that usually are required for a fiduciary relationship to exist.
- Observe the formalities of a professional relationship even though the clients may be familiar.
engage in acts that compromise independence, if the engagement requires
independence, or act in ways that are inconsistent with their role.
Effectively Discharging Fiduciary Duties
fiduciary will be held to the highest standard that exists under the
law, and each decision that is made will be scrutinized closely.
Therefore, the fiduciary should always send a confirming e-mail or
letter after an oral discussion. The professional will be expected to
explain what happened and why certain decisions were made, oftentimes
years after the fact. Thus, it would also be helpful to draft memoranda
to the file explaining the thought process behind more important
decisions that were made in the course of the engagement.
case that illustrates these ideas, an accountant provided tax services
for a wealthy client and was the trustee of her living trust. The will
and trust provided that one of the two daughters was to inherit the
entirety of the client's estate. That being the case, the accountant
trustee was lax in his duties and allowed the favored daughter to
dissipate trust assets before the mother's death and did not document
communications between them. After the mother's death, the other
daughter challenged the will and trust saying that, in exchange for
certain consideration, the mother had promised to treat the daughters
equally in the will and trust. She brought suit against the estate, the
favored daughter and the accountant alleging that the accountant had
breached his fiduciary duty as trustee. It was challenging to recreate
what transpired during the time in question and the accountant's actions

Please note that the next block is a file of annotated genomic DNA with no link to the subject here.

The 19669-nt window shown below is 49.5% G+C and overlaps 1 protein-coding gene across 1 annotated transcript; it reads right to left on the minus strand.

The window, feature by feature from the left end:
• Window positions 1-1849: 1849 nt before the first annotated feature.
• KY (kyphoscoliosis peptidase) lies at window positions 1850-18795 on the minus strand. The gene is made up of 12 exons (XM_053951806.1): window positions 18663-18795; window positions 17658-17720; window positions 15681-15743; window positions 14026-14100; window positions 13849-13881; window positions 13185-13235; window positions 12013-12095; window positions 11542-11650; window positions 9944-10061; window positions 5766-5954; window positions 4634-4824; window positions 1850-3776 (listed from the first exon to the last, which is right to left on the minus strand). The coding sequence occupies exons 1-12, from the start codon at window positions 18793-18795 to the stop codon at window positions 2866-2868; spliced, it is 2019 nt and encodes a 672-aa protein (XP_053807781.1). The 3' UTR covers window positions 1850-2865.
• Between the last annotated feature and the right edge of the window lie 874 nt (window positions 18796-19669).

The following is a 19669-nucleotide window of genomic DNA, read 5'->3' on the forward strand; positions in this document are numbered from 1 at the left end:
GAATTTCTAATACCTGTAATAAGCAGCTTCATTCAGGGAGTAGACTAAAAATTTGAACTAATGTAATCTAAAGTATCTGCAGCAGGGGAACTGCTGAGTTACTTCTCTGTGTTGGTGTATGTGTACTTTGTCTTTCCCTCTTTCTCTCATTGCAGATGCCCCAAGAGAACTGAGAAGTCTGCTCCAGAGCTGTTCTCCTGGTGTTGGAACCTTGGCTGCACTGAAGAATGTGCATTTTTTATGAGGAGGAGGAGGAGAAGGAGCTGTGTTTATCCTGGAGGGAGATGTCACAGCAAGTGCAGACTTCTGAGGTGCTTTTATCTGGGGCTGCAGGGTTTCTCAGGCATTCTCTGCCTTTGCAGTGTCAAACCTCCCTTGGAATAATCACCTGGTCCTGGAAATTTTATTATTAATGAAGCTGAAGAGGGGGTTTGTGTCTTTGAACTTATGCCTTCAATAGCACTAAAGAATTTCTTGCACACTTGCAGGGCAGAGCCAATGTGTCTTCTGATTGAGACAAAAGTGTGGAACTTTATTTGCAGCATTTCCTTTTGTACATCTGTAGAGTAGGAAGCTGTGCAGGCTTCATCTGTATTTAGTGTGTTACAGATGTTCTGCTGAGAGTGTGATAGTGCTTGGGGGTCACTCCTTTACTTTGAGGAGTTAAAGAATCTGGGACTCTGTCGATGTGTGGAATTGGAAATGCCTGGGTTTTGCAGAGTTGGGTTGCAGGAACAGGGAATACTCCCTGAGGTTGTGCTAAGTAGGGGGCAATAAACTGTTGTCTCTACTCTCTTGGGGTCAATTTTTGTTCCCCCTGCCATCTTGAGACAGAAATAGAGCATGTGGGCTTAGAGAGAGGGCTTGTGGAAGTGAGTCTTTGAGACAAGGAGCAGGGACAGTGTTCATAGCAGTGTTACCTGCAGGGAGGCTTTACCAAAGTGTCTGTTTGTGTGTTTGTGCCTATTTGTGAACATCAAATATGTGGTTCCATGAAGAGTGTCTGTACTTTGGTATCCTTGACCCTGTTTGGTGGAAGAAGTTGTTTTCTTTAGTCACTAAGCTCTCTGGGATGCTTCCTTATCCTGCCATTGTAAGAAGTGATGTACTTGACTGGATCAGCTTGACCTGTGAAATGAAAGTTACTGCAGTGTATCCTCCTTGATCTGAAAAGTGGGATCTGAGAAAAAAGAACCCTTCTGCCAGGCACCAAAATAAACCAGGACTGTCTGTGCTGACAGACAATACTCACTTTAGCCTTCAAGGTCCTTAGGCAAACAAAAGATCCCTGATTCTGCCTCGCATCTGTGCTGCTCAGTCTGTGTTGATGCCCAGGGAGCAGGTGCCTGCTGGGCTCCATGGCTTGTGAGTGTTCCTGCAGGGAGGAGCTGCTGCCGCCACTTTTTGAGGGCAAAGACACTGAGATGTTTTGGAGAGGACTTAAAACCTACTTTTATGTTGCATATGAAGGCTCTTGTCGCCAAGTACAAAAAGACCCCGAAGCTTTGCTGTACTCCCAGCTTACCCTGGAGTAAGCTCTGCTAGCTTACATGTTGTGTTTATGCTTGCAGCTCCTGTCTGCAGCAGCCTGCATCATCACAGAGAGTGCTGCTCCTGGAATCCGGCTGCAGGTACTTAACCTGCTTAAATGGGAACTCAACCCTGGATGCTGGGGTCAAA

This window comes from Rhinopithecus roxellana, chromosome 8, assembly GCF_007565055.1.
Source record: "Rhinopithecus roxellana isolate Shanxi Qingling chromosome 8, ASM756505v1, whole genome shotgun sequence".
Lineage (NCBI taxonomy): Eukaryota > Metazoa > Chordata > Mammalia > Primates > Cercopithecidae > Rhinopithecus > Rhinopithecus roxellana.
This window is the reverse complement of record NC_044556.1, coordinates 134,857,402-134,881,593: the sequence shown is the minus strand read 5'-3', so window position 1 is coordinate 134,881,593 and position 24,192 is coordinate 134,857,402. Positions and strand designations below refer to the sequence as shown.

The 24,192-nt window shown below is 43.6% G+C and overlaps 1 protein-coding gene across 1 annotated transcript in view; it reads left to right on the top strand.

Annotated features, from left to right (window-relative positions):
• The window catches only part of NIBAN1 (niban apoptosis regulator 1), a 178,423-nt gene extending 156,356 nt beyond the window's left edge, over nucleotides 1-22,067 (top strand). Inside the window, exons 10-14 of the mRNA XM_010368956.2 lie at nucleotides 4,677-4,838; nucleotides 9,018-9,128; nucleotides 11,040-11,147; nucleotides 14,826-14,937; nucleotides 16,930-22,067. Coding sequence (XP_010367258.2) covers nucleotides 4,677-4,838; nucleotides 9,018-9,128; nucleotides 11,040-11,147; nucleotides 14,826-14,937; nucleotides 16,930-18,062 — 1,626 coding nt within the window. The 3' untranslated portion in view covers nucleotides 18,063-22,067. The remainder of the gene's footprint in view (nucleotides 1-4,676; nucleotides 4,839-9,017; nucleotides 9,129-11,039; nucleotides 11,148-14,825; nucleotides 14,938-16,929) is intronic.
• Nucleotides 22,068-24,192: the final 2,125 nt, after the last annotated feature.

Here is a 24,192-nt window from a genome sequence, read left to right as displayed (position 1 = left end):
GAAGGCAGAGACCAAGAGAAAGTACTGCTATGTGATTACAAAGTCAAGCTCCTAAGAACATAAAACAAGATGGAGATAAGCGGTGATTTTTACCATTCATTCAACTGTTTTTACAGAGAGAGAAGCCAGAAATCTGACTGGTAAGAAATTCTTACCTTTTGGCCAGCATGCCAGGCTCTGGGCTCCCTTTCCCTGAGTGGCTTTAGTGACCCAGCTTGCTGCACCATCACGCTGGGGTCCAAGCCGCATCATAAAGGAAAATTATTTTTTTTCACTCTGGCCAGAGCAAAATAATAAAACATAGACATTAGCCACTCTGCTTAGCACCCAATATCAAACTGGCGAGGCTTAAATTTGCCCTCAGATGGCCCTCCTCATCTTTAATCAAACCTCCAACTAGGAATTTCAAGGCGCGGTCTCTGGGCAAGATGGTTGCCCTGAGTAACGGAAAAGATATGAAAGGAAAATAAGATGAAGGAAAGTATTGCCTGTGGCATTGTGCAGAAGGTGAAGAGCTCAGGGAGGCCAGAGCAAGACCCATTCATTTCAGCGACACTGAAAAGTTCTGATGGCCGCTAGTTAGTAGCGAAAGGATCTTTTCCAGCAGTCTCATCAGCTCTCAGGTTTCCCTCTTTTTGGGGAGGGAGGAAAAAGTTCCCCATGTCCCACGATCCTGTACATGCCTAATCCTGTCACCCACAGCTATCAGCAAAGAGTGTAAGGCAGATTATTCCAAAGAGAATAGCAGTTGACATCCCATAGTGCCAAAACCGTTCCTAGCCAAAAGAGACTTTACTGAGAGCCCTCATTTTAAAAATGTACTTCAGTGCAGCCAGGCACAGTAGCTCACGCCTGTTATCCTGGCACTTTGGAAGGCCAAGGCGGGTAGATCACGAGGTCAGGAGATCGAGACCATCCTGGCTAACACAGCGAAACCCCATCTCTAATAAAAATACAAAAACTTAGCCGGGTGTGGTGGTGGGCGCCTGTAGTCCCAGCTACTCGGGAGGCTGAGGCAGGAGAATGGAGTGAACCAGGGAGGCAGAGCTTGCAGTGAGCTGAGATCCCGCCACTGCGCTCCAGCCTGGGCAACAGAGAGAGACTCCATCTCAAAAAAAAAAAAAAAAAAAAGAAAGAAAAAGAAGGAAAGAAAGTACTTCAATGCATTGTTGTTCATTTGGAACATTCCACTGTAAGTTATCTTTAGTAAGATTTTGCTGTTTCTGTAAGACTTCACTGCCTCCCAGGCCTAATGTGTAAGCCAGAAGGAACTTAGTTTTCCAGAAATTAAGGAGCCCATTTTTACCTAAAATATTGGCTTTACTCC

were difficult to defend. This caused him to appear less than
professional and created legal exposure. These issues, and other
factors, prompted a settlement of the case.
The most common
situation that produces claims and lawsuits against an accountant
trustee is when the accountant is a co-trustee with an heir/beneficiary
of the estate and a dispute arises with a sibling beneficiary about the
distribution of assets. The sibling typically alleges that the
accountant trustee is the non-conflicted trustee and, as such, has a
duty to be a "watchdog" over the co-trustee and the trust assets and
should closely monitor the acts of the other trustee, especially if they
involve decisions that may benefit the co-trustee beneficiary. These
cases are sometimes difficult to defend given the heightened standard of
care of a fiduciary. They are also expensive to defend given the
emotions that exist between family members as litigation decisions often
are made more on an emotional level than on a rational level.
agreeing to serve as a fiduciary, it is important to observe the
formalities of a professional relationship while documenting every
communication of substance. By not compromising independence, disclosing
all conflicts, issuing thorough engagement letters and documenting the
client's involvement, accountants can help avoid unwittingly becoming a
fiduciary, while discharging the critical duties they accept in a manner
that mitigates liability.
Of course, even the most diligent
accountant cannot eliminate all risk exposures. So, understanding the
scope of liability coverage is important. Accountants' professional
liability policies may limit or exclude coverage for certain services or
resultant damages where a fiduciary relationship is established.